Archives

  • 2018-07
  • 2018-10
  • 2018-11
  • 2019-04
  • 2019-05
  • 2019-06
  • 2019-07
  • 2019-08
  • 2019-09
  • 2019-10
  • 2019-11
  • 2019-12
  • 2020-01
  • 2020-02
  • 2020-03
  • 2020-04
  • 2020-05
  • 2020-06
  • 2020-07
  • 2020-08
  • 2020-09
  • 2020-10
  • 2020-11
  • 2020-12
  • 2021-01
  • 2021-02
  • 2021-03
  • 2021-04
  • 2021-05
  • 2021-06
  • 2021-07
  • 2021-08
  • 2021-09
  • 2021-10
  • 2021-11
  • 2021-12
  • 2022-01
  • 2022-02
  • 2022-03
  • 2022-04
  • 2022-05
  • 2022-06
  • 2022-07
  • 2022-08
  • 2022-09
  • 2022-10
  • 2022-11
  • 2022-12
  • 2023-01
  • 2023-02
  • 2023-03
  • 2023-04
  • 2023-05
  • 2023-06
  • 2023-08
  • 2023-09
  • 2023-10
  • 2023-11
  • 2023-12
  • 2024-01
  • 2024-02
  • 2024-03
  • 2024-04
  • 2024-05
  • 2024-06
  • 2024-07
  • Earlier studies showed that exposure of cells to IR

    2024-07-10

    Earlier studies showed that exposure of cells to IR caused ATM-dependent phosphorylation of 53BP1, as judged by electrophoretic mobility shift [24], [25], [26]. To date, the only known in vivo 53BP1 phosphorylation site(s) are Ser25 and possibly Ser29 [27]. In the course of our studies, we noticed that a mutant 53BP1 protein, in which Ser25 and Ser29 are mutated to alanine residues, is still hyperphosphorylated in response to DNA damage. Here we report phosphorylation of 53BP1 at several novel residues, using mass spectrometry and phospho-specific antibodies, and show that ionising radiation-stimulated phosphorylation of these residues requires ATM. Although it is thought to be specific for DSBs, 53BP1 was found to be efficiently phosphorylated at several novel sites in response to UV-irradiation in an ATM-independent, ATR-dependent manner.
    Materials and methods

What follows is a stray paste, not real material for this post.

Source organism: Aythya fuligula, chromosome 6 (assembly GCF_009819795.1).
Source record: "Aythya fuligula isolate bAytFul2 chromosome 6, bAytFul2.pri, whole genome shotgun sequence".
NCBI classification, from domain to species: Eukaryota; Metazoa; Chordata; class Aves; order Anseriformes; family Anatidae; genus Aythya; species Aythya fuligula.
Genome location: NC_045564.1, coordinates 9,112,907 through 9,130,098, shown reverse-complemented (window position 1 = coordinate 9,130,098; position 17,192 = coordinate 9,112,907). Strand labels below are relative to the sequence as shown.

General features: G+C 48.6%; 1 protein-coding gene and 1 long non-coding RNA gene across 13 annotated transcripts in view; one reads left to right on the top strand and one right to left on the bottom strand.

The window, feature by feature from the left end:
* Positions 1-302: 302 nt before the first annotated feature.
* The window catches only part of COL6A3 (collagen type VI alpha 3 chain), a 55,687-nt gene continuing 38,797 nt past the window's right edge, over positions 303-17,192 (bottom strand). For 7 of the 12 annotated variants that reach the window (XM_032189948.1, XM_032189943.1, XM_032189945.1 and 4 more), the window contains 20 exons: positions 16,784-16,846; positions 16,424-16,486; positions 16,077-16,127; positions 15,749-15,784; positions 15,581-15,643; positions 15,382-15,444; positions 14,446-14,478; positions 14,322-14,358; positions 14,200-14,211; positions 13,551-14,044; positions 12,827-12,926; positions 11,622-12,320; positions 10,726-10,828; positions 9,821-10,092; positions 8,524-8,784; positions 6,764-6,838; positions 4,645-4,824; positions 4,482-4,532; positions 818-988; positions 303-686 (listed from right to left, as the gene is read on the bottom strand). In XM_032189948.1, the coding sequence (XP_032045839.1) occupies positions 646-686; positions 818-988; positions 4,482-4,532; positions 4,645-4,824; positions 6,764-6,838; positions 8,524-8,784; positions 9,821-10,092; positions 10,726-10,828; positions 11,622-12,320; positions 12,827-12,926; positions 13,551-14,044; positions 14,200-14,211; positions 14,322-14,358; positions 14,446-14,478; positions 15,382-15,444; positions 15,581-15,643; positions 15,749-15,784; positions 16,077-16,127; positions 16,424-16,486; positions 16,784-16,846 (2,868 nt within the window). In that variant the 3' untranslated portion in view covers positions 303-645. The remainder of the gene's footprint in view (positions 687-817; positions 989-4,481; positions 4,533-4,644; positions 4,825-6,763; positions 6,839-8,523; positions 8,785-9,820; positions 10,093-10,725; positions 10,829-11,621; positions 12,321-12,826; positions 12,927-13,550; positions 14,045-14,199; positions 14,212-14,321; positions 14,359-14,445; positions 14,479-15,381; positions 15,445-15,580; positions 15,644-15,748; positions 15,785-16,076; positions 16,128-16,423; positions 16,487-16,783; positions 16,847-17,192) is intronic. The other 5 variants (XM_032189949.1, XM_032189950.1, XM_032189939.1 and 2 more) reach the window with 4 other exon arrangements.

Results and discussion We found that 53BP1 in which Ser25 and Ser29 are mutated to alanines is still phosphorylated after exposure of cells to IR (data not shown). To map new IR-induced 53BP1 phosphorylation sites, HA-tagged 53BP1 was expressed in HEK293 cells by transient transfection and immunoprecipitated with anti-HA SRT 1720 sale from extracts of cells that were exposed to IR or not. Precipitates were subjected to SDS-PAGE (Fig. 1A) and 53BP1 was excised and digested with trypsin. Tryptic peptides were analysed on a 4000 Q-Trap mass spectrometer using precursor ion scanning to identify potential phosphopeptides that were then identified by ms/ms. This revealed eight basal sites of phosphorylation in 53BP1 and three sites whose phosphorylation increased after treatment of cells with IR (Fig. 1B and C). All of the IR-inducible sites, Thr302, Ser831 and Ser1219 conformed to the S/T–Q motif phosphorylated by ATM, ATR and DNA-PK (DNA-dependent protein kinase, a relative of ATM and ATR [28]). Intriguingly, the basal phosphorylation sites were mostly serine residues followed either by Q or P (Fig. 1C). Ser/Thr–Pro motifs are potential sites of phosphorylation by MAP kinase family members and cyclin-dependent kinases. The Ser/Thr–Pro sites we identified were found not to be regulated by DNA damage (data not shown); phospho-specific antibodies raised against these residues recognised 53BP1 in cell extracts but this signal did not change after exposure of cells to a variety of genotoxins (data not shown). Ser25, that was previously shown to be phosphorylated after DNA damage [27] did not emerge from our mass spectrometric analysis, probably because of the properties of the tryptic phosphopeptide bearing this residue (data not shown). Alignment of 53BP1 from humans, mice and chickens showed that Thr302 and Ser1219 are conserved in all three species, whereas Ser831 is not. Interestingly, although there is not a high degree of sequence conservation outside the Tudor and BRCT domains of 53BP1, several small blocks of homology can be seen in this region and several of these contain S/T–Q motifs: Ser13, Ser25, Ser166, Ser176/178, Thr302, Ser452, Ser523, Thr543, Thr1171 and Ser1219 (Fig. 1D). Of these, Ser25 is the only previously reported site of phosphorylation on 53BP1 [27]. Conservation around these sites suggests that these regions are functionally important. To further investigate the IR-induced phosphorylation of 53BP1, phospho-specific antibodies were raised against Thr302, Ser831 from our mass spectrometric analysis, and against Ser166, a combination of Ser176/178 and Ser452 that lie in conserved patches in 53BP1. All antibodies were affinity purified using the phosphopeptide immunogen. As shown in Fig. 2A, all of the purified antibodies recognised the phosphopeptide immunogen but not the corresponding non-phosphopeptide in dot–blot analysis. Furthermore, these antibodies all recognised transiently transfected wild-type HA-53BP1 in extracts of cells treated with IR, but not when the relevant phosphorylated serine was mutated to alanine (Fig. 2B). Having ascertained the specificity of the 53BP1 phospho-specific antibodies, phosphorylation of endogenous 53BP1 was examined. Cells were exposed to IR and allowed to recover for different times before cells SRT 1720 sale were lysed and extracts subjected to SDS-PAGE followed by Western blotting. As shown in Fig. 3A, phosphorylation of 53BP1 at Thr302, Ser831, Ser166, Ser176/Ser178 and Ser452 was apparent 15min after exposure to IR and phosphorylation of these residues was still evident 2h (Fig. 3A) and 4h (data not shown) post-irradiation. The kinetics of 53BP1 phosphorylation was similar to those of IR-induced phosphorylation of p53 Ser15 and SMC1 Ser966 (Fig. 3A). Similar results were obtained in U2OS cells and in HCT116 cells (data not shown). Addition of protein phosphatase to cell extracts abolished recognition of 53BP1 by each antibody (data not shown).